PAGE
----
advice please for newbie

W

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From: Kevin Fielding


Hi all,
Some advice please if you can.
I am just learning about investing in residential property and was wondering if I can do it.
My gross income is approx $45,000 per annum.
My wife earns about $6,000 part time.
I have a mortgage of $40,000.
I have $70,000 saved in the bank which I would like to use for an extension to my house which is valued at approx $350,000.
We have two children 14 and 12 who as we all know eat constantly.
What would be my options for investing in residential property as we still need to live and put the kids through school etc etc.
I am not sure if I should pay out my mortgage and borrow for my extension as well as for an IP or not.
Any help would be very much appreciated.

Regards
 
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Sim

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Reply: 1
From: Sim' Hampel


Not sure whether you can invest in IPs ? haha ! Of course you can ! You've certainly come to the right place ;-)

I suggest you run out and buy yourself a copy of Jan Somers books: "More Wealth from Residential Property" and "Building Wealth Story by Story" (oh, and then read them too !)

These will tell you all you need to know to get started... and you can learn more advanced techniques from reading stuff on this forum.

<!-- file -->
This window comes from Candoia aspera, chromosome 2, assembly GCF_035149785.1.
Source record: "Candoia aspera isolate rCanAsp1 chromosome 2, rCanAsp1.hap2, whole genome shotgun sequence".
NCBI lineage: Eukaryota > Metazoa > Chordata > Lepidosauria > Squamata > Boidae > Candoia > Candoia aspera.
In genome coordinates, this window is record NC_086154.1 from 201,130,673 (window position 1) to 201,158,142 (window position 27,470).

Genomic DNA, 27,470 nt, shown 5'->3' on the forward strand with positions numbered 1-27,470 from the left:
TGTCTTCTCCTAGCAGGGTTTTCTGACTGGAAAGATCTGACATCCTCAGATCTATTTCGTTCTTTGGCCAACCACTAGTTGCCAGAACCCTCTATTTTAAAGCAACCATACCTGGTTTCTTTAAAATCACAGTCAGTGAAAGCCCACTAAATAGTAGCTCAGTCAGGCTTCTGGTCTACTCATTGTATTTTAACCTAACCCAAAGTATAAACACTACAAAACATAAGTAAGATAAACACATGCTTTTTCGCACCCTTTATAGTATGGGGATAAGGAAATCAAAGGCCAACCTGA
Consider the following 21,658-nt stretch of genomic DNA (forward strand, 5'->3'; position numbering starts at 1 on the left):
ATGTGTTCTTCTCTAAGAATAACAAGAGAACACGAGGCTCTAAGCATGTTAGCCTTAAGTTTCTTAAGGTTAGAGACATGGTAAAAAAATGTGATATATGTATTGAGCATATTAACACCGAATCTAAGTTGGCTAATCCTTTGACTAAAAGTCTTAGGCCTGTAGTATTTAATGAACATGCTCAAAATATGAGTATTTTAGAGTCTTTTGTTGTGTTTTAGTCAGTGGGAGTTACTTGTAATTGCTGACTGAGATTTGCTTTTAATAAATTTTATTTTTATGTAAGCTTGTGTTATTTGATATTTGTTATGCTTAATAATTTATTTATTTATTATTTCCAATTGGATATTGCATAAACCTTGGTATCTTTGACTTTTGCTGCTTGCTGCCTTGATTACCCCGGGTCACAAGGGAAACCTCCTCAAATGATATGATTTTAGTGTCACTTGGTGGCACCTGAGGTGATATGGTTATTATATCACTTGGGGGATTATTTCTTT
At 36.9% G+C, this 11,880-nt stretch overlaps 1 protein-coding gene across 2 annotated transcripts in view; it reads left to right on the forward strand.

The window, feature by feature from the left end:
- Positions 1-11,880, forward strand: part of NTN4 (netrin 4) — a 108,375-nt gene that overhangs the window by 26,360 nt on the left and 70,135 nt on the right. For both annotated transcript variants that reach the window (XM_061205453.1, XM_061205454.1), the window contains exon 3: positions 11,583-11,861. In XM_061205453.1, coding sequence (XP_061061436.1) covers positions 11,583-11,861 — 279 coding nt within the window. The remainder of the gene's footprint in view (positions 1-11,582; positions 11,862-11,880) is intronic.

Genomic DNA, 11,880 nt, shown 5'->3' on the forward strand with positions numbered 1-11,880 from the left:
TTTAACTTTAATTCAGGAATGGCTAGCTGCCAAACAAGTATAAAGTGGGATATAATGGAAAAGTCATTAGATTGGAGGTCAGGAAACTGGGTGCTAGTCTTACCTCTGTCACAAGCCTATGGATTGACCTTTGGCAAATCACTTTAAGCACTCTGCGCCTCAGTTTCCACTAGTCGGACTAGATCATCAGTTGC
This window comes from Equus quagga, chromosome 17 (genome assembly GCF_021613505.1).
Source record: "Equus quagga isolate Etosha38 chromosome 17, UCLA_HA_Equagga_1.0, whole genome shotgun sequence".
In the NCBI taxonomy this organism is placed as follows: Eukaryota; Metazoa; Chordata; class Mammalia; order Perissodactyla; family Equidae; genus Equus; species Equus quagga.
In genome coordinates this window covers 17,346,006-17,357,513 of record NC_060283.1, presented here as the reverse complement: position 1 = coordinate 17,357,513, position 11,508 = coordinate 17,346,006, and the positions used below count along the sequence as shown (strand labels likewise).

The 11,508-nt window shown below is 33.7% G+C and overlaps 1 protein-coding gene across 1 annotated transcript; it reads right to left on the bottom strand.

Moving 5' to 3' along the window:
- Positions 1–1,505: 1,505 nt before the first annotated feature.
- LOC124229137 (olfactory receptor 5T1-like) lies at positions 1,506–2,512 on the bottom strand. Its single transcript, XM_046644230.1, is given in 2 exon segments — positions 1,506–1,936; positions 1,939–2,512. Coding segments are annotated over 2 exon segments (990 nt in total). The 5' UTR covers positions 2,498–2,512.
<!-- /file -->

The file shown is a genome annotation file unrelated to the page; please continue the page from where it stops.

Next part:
You might also want to check out Freestylers (www.freestyler.net.au) for a networking and information group that can help you on your investing path.

Good luck !

sim.gif
 
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Reply: 1.1
From: J Parker


You appear to have about $248K of equity in you own house, plus $70K in the bank. Of course you can afford to purchase an IP! In fact, you have enough for 10% deposits on about 9 houses that would average c $270K each. Well done! Start doing your research and due diligence and good luck! Sim has mentioned some terrific starting points.

Start looking on real estate sites to see where and what you would like to buy. The biggest ones include:

www.domain.com.au
www.realestate.com.au

Also read as much as you can. Do a search on books (in fact Jas just recently posted a whole stack of the most mentioned ones- good on you Jas!) and happy reading!

Cheers,Jacque :)
 
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Reply: 2
From: Owen .


At the very least I would ensure that your $70k in savings is in an offset account against your mortgage. Then at least you won't be paying any interest on it while you sort your ideas out.